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The Importance of Good Attendance

Attendance Awareness

This year, Shoreline Public Schools is making a special effort to ensure that all students fully benefit from their education by attending school regularly. Attending school regularly helps children feel better about school—and themselves. Your student can start building this habit in preschool so they learn right away that going to school on time, every day is important. Consistent attendance will help children do well in high school, college, and at work.


  • Starting in kindergarten, too many absences (excused and unexcused) can cause children to fall behind in school. 
  • Missing 10 percent (or about 18 days) increases the chance that your student will not read or master math at the same level as their peers. 
  • Students can still fall behind if they miss just a day or two days every few weeks. 
  • Being late to school may lead to poor attendance. 
  • Absences can affect the whole classroom if the teacher has to slow down learning to help 
  • children catch up. 
  • By 6th grade, absenteeism is one of three signs that a student may drop out of high school.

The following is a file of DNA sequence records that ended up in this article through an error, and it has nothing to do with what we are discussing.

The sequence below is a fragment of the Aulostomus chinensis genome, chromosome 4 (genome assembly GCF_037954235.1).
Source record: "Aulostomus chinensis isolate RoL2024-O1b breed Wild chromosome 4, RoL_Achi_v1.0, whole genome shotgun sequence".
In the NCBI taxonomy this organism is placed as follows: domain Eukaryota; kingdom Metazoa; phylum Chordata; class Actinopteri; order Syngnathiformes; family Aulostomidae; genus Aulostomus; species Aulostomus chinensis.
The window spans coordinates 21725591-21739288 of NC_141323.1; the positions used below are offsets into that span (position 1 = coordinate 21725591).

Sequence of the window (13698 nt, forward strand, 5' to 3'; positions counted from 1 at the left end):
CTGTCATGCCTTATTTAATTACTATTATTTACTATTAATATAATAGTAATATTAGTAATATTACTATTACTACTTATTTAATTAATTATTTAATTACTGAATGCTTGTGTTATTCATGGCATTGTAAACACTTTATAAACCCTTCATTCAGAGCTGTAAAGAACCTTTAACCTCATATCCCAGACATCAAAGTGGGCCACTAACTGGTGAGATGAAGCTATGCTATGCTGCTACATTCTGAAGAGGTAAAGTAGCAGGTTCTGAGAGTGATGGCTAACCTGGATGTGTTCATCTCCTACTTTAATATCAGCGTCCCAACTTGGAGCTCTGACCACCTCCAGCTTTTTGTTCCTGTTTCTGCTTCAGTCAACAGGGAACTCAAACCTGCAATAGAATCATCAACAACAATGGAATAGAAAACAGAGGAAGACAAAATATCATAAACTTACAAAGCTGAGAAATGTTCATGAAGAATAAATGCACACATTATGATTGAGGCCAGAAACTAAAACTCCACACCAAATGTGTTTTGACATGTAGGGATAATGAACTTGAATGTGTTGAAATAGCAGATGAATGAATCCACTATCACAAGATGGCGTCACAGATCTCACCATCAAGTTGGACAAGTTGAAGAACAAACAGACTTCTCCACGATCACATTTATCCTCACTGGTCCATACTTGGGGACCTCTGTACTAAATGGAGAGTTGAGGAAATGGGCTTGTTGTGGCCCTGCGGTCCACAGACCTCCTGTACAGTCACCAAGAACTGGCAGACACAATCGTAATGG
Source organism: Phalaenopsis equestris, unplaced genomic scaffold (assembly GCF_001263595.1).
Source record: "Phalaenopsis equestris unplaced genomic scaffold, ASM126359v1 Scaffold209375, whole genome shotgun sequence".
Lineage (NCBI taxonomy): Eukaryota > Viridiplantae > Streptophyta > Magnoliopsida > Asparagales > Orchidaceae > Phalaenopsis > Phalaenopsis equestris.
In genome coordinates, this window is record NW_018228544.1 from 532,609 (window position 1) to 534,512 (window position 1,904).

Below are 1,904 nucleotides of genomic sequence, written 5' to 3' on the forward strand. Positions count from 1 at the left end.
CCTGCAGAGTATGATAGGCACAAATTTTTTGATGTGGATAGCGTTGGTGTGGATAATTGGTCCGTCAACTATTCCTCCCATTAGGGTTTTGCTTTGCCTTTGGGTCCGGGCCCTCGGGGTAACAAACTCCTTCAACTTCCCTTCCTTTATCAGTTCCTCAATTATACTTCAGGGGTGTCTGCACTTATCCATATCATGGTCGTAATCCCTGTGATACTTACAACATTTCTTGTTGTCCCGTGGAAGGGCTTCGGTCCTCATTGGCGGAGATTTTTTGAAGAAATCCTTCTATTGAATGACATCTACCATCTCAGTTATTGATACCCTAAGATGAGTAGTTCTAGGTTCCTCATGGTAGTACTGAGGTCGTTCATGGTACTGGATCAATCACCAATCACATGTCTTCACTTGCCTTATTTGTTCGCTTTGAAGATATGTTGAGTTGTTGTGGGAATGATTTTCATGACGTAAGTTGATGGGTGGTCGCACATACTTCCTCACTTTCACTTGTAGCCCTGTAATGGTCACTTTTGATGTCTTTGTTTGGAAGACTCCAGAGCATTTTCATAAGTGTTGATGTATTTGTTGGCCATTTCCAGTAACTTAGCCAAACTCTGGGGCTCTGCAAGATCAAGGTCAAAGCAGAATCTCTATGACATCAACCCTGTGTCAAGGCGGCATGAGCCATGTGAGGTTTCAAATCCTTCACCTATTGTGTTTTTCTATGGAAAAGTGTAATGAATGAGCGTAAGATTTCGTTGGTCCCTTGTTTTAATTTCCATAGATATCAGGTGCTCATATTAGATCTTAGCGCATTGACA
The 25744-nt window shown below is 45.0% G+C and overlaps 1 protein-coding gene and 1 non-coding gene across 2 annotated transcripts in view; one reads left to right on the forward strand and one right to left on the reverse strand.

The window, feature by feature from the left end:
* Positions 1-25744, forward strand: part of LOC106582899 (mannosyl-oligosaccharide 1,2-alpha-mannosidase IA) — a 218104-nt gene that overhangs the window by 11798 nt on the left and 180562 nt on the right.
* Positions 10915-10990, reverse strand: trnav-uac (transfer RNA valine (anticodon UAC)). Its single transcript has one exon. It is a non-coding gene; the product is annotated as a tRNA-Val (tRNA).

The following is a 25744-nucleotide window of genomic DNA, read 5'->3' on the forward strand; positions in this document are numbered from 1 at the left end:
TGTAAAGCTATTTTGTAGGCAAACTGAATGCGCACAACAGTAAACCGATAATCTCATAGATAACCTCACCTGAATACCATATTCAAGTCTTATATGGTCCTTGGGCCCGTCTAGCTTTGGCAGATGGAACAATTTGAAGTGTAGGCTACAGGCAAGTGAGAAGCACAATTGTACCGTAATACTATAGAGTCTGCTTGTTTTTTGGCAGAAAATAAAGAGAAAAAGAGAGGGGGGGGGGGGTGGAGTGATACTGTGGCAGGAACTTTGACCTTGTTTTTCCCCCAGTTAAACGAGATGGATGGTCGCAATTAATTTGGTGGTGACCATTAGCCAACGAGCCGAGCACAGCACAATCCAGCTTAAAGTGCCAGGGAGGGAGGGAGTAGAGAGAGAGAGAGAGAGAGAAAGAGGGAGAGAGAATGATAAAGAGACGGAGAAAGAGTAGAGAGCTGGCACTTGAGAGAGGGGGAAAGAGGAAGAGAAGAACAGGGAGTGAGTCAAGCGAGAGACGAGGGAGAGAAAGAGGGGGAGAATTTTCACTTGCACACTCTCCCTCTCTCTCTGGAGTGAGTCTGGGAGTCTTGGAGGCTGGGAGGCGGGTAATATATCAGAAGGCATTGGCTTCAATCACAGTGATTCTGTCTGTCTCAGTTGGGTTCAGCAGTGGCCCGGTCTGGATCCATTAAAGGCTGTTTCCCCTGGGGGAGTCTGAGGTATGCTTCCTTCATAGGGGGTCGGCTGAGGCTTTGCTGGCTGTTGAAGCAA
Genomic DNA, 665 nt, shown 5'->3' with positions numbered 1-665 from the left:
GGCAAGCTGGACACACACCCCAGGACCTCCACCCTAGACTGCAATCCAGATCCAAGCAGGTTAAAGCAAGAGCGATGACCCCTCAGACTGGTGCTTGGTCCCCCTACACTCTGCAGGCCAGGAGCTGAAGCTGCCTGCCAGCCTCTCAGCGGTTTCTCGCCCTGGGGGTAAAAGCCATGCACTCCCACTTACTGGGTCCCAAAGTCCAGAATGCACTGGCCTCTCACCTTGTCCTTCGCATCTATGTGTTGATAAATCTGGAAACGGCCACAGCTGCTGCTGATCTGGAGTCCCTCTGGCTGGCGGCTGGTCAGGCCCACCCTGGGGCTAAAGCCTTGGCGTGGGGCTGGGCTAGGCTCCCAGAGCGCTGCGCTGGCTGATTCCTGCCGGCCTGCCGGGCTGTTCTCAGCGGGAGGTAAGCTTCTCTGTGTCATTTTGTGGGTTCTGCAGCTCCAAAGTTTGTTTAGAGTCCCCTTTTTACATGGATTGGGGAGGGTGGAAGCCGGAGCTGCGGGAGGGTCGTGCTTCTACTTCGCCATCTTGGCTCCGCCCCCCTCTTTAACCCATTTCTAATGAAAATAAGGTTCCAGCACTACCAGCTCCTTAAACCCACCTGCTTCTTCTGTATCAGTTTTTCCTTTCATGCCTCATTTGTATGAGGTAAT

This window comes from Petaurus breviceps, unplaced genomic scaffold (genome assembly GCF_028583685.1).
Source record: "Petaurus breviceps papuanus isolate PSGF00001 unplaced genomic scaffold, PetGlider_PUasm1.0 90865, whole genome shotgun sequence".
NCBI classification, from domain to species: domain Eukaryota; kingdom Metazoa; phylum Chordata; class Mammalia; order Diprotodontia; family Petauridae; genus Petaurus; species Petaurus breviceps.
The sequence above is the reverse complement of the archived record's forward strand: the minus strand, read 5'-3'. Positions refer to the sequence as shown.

• By being present at school, your child learns valuable social skills and has the opportunity to develop meaningful relationships with other students and school staff. 
  • Absences can be a sign that a student is losing interest in school, struggling with schoolwork, dealing with a bully or facing some other potentially serious difficulty. 
  • By 9th grade, regular and high attendance is a better predictor of graduation rates than 8th grade test scores.


  • Set a regular bedtime and morning routine. 
  • Prepare for school the night before, finishing homework and getting a good night’s sleep. 
  • Find out what day school starts and make sure your child has the required immunizations. 
  • Don’t let your student stay home unless they are truly sick. Keep in mind complaints of a stomachache or headache can be a sign of anxiety and not a reason to stay home. 
  • Avoid appointments and extended trips when school is in session. 
  • Develop back-up plans for getting to school if something comes up. Call on a family member, a neighbor, or another parent. 
  • Keep track of your student’s attendance. Missing more than 9 days could put your student at risk of falling behind. 
  • Talk to your student about the importance of attendance. 
  • Talk to your students’ teachers if you notice sudden changes in behavior. These could be 
  • tied to something going on at school. 
  • Encourage meaningful afterschool activities, including sports and clubs.